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The Weimar Republic

A map of the Weimar Republic from 1918-1933.
A map of the Weimar Republic from 1918-1933.

Courtesy of The Wiener Library.

The Weimar Republic was the new system of democratic government established in Germany following the collapse of the Second Reich.

The first elections for the new Republic were held on the 19 January 1919. They used a voting system called Proportional Representation.

The Social Democratic Party won 38% of the vote and 163 seats, the Catholic Centre Party won 20% of the vote and 91 seats and the Democratic Party won 19% of the vote and 75 seats. The rest of the seats were divided up between the smaller parties.

Whilst the Social Democratic Party had won the most votes, they did not win a majority (over 50%). Therefore, the Social Democratic Party joined a coalition with the Catholic Centre Party and the Democratic Party to make up a majority. This coalition then had the task of drawing up a constitution for the new republic.

As Berlin was still in the grips of revolution, the market town of Weimar was chosen as the meeting place. This venue gave the new nation the name the ‘Weimar Republic’.

The Weimar Constitution

The Reichstag was the lower house of the new Weimar Republic’s parliament. The Reichstag met in the building pictured here, also named the Reichstag, in Berlin.
The Reichstag was the lower house of the new Weimar Republic’s parliament. The Reichstag met in the building pictured here, also named the Reichstag, in Berlin.

Courtesy of The Wiener Library.

The Weimar Republic adopted a new constitution, different to that of the previous monarchy. Under the new republic, all adults over the age of twenty could vote.

Instead of a monarch, there was a president elected every seven years. The president’s power was limited by the Reichstag. However, in the state of an emergency, Article 48 of the new constitution gave the president ultimate authority to rule by decree.

There were two parliamentary houses in the Republic, the Reichstag and the Reichsrat. The chancellor was the leader of the Reichstag. The chancellor held similar position to the British Prime Minister, and was appointed by the President. Typically, the chancellor would be the leader of the largest party, although this was not always the case.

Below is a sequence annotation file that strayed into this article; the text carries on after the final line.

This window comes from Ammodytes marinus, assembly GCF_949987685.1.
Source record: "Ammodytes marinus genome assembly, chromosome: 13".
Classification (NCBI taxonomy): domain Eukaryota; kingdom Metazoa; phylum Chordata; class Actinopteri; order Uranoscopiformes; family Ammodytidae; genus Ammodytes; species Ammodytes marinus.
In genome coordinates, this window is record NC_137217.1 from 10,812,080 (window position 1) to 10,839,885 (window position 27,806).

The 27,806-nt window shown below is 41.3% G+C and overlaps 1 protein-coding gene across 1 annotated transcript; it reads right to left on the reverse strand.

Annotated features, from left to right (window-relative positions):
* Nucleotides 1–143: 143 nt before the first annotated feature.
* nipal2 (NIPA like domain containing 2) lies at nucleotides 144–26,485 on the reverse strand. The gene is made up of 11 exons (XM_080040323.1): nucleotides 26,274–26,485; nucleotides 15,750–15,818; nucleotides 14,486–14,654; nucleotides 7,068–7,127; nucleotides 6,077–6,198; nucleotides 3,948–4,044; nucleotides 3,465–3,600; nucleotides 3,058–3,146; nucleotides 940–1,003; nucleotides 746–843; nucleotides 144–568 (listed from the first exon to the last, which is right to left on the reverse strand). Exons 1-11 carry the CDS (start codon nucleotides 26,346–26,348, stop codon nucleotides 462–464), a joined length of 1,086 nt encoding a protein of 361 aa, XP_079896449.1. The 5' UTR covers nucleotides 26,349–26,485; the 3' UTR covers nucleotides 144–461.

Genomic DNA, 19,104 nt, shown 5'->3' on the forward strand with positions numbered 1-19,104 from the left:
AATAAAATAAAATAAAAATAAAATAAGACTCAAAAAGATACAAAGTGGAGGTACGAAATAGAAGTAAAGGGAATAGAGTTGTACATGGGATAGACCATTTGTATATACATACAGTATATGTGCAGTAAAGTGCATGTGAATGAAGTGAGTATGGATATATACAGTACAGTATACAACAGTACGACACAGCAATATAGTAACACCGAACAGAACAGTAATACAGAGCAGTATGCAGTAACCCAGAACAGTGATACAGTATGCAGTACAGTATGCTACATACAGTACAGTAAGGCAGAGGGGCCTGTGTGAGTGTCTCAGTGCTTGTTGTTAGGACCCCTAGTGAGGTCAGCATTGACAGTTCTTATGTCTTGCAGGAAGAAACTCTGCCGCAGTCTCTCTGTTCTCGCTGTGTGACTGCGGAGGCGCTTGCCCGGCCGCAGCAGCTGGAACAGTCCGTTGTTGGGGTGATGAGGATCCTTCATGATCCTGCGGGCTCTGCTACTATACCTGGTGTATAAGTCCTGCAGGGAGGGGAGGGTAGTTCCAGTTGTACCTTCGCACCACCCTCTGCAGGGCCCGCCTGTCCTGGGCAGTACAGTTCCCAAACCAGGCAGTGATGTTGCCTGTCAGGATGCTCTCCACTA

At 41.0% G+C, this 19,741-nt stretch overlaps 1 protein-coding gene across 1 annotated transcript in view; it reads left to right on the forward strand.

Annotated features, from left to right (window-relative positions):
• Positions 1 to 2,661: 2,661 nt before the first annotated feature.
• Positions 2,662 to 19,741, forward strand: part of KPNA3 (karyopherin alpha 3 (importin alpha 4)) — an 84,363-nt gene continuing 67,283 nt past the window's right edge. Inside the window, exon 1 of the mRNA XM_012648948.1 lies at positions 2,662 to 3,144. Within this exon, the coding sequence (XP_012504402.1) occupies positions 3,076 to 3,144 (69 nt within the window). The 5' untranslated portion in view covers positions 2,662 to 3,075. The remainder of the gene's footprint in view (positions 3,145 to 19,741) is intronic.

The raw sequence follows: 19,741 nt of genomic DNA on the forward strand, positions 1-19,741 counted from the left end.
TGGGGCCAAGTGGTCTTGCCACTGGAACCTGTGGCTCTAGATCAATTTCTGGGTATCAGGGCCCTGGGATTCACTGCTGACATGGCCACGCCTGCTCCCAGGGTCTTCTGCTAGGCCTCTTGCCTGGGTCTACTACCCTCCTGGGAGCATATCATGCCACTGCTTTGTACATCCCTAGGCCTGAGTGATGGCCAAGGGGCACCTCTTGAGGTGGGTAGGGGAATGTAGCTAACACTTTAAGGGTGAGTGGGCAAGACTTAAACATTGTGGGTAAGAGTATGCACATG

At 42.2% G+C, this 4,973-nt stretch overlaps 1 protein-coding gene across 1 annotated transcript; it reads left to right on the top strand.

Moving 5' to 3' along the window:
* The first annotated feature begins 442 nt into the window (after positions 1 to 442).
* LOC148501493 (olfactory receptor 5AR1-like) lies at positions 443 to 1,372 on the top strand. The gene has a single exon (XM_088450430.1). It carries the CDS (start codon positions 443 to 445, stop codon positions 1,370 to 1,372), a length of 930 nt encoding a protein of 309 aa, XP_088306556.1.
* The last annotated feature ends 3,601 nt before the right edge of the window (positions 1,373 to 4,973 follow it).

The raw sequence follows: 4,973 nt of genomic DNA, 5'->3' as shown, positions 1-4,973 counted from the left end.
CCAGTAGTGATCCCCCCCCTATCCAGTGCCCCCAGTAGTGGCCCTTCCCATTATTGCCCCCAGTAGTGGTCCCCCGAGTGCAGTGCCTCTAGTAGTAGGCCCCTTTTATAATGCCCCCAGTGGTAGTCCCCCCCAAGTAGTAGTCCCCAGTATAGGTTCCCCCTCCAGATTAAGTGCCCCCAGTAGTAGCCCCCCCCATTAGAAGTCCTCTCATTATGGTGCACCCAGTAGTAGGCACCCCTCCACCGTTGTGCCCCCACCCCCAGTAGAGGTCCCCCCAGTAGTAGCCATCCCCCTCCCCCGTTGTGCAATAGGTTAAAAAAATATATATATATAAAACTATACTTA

The Weimar Republic was a federal system. It was split into eighteen different states called Länder, each of which had their own local government. The Länder could send representatives from their local government to the Reichsrat.

Despite these changes, there were also many aspects of the government that continued as before. To maintain stability in government, many of the old civil servants and military leaders stayed in similar positions of power, and therefore still had enormous influence.

Political instability in the Weimar Republic

The new Proportional Representation system of voting in the Weimar Republic caused political instability.

Whilst the new system intended to reduce political conflicts, it in fact resulted in many different parties gaining a small amount of seats in the Reichstag. This meant that no one party had overall an overall majority, and parties joined together to rule in coalitions.

In these coalitions, each party had different aims which often led to disagreements on policy. These disagreements made it difficult for the Reichstag to govern. In the early 1920s there were many changes of government, which made managing Germany’s political and economic problems very difficult.

In addition to this difficulty, the unpopular reparations payments, which Germany were forced to pay through the Treaty of Versailles, put a huge amount of economic pressure on the government.

These tough economic and political circumstances made people susceptible to extreme political views. In order to keep control and peace in the early 1920s, Friedrich Ebert relied heavily on the traditionally right-wing army and Freikorps.

Hyperinflation and the invasion of the Ruhr

Throughout the war, the value of the German currency, the Reichsmark, fell considerably. In 1914, one British pound was equal to twenty German marks. In 1919, one British pound was equal to 250 marks. To try and meet the requirements of government spending and alleviate the post-war situation, the government had little choice but to print more money. This in fact made the inflationary situation worse and again reduced the value of the Reichsmark.

Meanwhile, in the midst of this economic crisis, Germany continued to attempt to pay the reparations as dictated by the Treaty of Versailles. The reparations had to be paid in gold marks, which maintained its value, whilst the German currency declined. This made it more and more expensive to pay.

In 1922, Germany requested permission to suspend their payments whilst their economy recovered. This was refused by the Allies. By 1923, Germany reached breaking point as inflation started to run out of control. They were unable to continue paying reparations.

On the 9 January 1923, in response to the lack of payment of reparations, France and Belgium invaded the Ruhr. The Ruhr was a region of Germany which contained resources such as factories. The French and Belgians intended to use these resources to make up for the unpaid reparations.

German factory workers refused to co-operate with the occupying French and Belgian armies. With the German governments support, the workers went on strike. The French sent in their own workers, and arrested the leaders of the German strikers and the German police. This led to violence on both sides.